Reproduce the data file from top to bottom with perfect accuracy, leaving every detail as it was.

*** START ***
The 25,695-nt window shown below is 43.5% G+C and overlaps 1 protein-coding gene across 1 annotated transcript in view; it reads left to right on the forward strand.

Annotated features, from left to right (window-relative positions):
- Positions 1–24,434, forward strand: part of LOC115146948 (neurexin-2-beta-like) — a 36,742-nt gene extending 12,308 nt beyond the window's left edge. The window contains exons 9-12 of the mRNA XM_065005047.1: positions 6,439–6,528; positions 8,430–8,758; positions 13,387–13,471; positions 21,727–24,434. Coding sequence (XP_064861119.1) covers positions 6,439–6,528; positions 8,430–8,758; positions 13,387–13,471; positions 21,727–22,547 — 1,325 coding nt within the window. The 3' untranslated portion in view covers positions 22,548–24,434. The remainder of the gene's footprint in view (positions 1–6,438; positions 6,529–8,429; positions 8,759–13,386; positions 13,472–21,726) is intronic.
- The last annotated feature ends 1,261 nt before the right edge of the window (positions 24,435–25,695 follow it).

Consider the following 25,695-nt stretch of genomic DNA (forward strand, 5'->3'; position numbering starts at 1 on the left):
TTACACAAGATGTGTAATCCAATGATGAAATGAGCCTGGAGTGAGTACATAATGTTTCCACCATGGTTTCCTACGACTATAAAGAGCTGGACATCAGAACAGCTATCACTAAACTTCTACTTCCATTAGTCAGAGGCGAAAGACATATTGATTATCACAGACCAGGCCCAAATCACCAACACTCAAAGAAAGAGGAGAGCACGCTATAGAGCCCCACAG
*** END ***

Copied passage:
The 25,695-nt window shown below is 43.5% G+C and overlaps 1 protein-coding gene across 1 annotated transcript in view; it reads left to right on the forward strand.

Annotated features, from left to right (window-relative positions):
- Positions 1–24,434, forward strand: part of LOC115146948 (neurexin-2-beta-like) — a 36,742-nt gene extending 12,308 nt beyond the window's left edge. The window contains exons 9-12 of the mRNA XM_065005047.1: positions 6,439–6,528; positions 8,430–8,758; positions 13,387–13,471; positions 21,727–24,434. Coding sequence (XP_064861119.1) covers positions 6,439–6,528; positions 8,430–8,758; positions 13,387–13,471; positions 21,727–22,547 — 1,325 coding nt within the window. The 3' untranslated portion in view covers positions 22,548–24,434. The remainder of the gene's footprint in view (positions 1–6,438; positions 6,529–8,429; positions 8,759–13,386; positions 13,472–21,726) is intronic.
- The last annotated feature ends 1,261 nt before the right edge of the window (positions 24,435–25,695 follow it).

Consider the following 25,695-nt stretch of genomic DNA (forward strand, 5'->3'; position numbering starts at 1 on the left):
TTACACAAGATGTGTAATCCAATGATGAAATGAGCCTGGAGTGAGTACATAATGTTTCCACCATGGTTTCCTACGACTATAAAGAGCTGGACATCAGAACAGCTATCACTAAACTTCTACTTCCATTAGTCAGAGGCGAAAGACATATTGATTATCACAGACCAGGCCCAAATCACCAACACTCAAAGAAAGAGGAGAGCACGCTATAGAGCCCCACAG